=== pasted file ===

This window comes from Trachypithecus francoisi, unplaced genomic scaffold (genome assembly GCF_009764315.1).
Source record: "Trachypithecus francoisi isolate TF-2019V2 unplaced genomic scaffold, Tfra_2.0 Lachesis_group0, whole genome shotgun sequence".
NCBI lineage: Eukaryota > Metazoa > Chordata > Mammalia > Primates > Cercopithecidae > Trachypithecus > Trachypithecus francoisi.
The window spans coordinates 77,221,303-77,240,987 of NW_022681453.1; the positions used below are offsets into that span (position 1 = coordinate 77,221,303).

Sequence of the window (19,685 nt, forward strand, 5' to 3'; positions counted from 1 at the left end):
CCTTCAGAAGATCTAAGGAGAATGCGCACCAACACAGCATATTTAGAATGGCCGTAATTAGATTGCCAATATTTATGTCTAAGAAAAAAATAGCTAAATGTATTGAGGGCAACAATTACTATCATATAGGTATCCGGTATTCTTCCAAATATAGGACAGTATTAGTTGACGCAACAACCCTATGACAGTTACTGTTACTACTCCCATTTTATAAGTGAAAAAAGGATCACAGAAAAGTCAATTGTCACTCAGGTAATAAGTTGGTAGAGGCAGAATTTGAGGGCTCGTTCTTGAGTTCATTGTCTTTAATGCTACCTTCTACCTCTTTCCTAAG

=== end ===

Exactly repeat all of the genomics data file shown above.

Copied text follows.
This window comes from Trachypithecus francoisi, unplaced genomic scaffold (genome assembly GCF_009764315.1).
Source record: "Trachypithecus francoisi isolate TF-2019V2 unplaced genomic scaffold, Tfra_2.0 Lachesis_group0, whole genome shotgun sequence".
NCBI lineage: Eukaryota > Metazoa > Chordata > Mammalia > Primates > Cercopithecidae > Trachypithecus > Trachypithecus francoisi.
The window spans coordinates 77,221,303-77,240,987 of NW_022681453.1; the positions used below are offsets into that span (position 1 = coordinate 77,221,303).

Sequence of the window (19,685 nt, forward strand, 5' to 3'; positions counted from 1 at the left end):
CCTTCAGAAGATCTAAGGAGAATGCGCACCAACACAGCATATTTAGAATGGCCGTAATTAGATTGCCAATATTTATGTCTAAGAAAAAAATAGCTAAATGTATTGAGGGCAACAATTACTATCATATAGGTATCCGGTATTCTTCCAAATATAGGACAGTATTAGTTGACGCAACAACCCTATGACAGTTACTGTTACTACTCCCATTTTATAAGTGAAAAAAGGATCACAGAAAAGTCAATTGTCACTCAGGTAATAAGTTGGTAGAGGCAGAATTTGAGGGCTCGTTCTTGAGTTCATTGTCTTTAATGCTACCTTCTACCTCTTTCCTAAG